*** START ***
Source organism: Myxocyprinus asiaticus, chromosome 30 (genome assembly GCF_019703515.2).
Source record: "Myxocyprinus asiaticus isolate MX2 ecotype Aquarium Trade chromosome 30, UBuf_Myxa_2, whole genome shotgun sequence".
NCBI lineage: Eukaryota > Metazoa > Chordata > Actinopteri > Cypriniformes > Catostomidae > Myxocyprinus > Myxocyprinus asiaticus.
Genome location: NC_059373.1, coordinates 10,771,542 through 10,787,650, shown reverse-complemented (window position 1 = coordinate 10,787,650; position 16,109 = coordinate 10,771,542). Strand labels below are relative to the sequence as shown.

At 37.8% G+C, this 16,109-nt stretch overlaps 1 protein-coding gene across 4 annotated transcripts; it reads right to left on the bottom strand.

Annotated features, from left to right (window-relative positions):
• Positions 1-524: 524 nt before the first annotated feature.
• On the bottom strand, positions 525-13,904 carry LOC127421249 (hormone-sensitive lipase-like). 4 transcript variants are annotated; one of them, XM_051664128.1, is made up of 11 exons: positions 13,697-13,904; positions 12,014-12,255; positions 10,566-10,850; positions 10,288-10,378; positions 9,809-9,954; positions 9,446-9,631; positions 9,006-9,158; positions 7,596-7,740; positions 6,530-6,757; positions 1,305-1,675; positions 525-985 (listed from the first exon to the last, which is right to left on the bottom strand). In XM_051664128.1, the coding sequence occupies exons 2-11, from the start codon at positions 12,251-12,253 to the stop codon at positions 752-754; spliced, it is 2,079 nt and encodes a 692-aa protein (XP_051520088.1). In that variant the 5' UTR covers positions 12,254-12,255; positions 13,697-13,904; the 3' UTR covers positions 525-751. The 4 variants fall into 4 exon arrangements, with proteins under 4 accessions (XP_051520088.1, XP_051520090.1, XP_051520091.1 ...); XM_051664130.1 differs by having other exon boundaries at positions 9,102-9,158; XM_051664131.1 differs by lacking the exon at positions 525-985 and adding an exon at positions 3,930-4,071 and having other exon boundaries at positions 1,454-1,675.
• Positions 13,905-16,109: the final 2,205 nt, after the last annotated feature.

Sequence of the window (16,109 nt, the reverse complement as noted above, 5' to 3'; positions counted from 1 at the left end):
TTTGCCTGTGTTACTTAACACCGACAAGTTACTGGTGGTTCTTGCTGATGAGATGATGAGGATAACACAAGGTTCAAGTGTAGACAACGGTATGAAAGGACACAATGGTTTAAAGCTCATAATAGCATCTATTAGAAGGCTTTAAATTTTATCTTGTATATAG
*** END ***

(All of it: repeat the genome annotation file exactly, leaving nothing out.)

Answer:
Source organism: Myxocyprinus asiaticus, chromosome 30 (genome assembly GCF_019703515.2).
Source record: "Myxocyprinus asiaticus isolate MX2 ecotype Aquarium Trade chromosome 30, UBuf_Myxa_2, whole genome shotgun sequence".
NCBI lineage: Eukaryota > Metazoa > Chordata > Actinopteri > Cypriniformes > Catostomidae > Myxocyprinus > Myxocyprinus asiaticus.
Genome location: NC_059373.1, coordinates 10,771,542 through 10,787,650, shown reverse-complemented (window position 1 = coordinate 10,787,650; position 16,109 = coordinate 10,771,542). Strand labels below are relative to the sequence as shown.

At 37.8% G+C, this 16,109-nt stretch overlaps 1 protein-coding gene across 4 annotated transcripts; it reads right to left on the bottom strand.

Annotated features, from left to right (window-relative positions):
• Positions 1-524: 524 nt before the first annotated feature.
• On the bottom strand, positions 525-13,904 carry LOC127421249 (hormone-sensitive lipase-like). 4 transcript variants are annotated; one of them, XM_051664128.1, is made up of 11 exons: positions 13,697-13,904; positions 12,014-12,255; positions 10,566-10,850; positions 10,288-10,378; positions 9,809-9,954; positions 9,446-9,631; positions 9,006-9,158; positions 7,596-7,740; positions 6,530-6,757; positions 1,305-1,675; positions 525-985 (listed from the first exon to the last, which is right to left on the bottom strand). In XM_051664128.1, the coding sequence occupies exons 2-11, from the start codon at positions 12,251-12,253 to the stop codon at positions 752-754; spliced, it is 2,079 nt and encodes a 692-aa protein (XP_051520088.1). In that variant the 5' UTR covers positions 12,254-12,255; positions 13,697-13,904; the 3' UTR covers positions 525-751. The 4 variants fall into 4 exon arrangements, with proteins under 4 accessions (XP_051520088.1, XP_051520090.1, XP_051520091.1 ...); XM_051664130.1 differs by having other exon boundaries at positions 9,102-9,158; XM_051664131.1 differs by lacking the exon at positions 525-985 and adding an exon at positions 3,930-4,071 and having other exon boundaries at positions 1,454-1,675.
• Positions 13,905-16,109: the final 2,205 nt, after the last annotated feature.

Sequence of the window (16,109 nt, the reverse complement as noted above, 5' to 3'; positions counted from 1 at the left end):
TTTGCCTGTGTTACTTAACACCGACAAGTTACTGGTGGTTCTTGCTGATGAGATGATGAGGATAACACAAGGTTCAAGTGTAGACAACGGTATGAAAGGACACAATGGTTTAAAGCTCATAATAGCATCTATTAGAAGGCTTTAAATTTTATCTTGTATATAG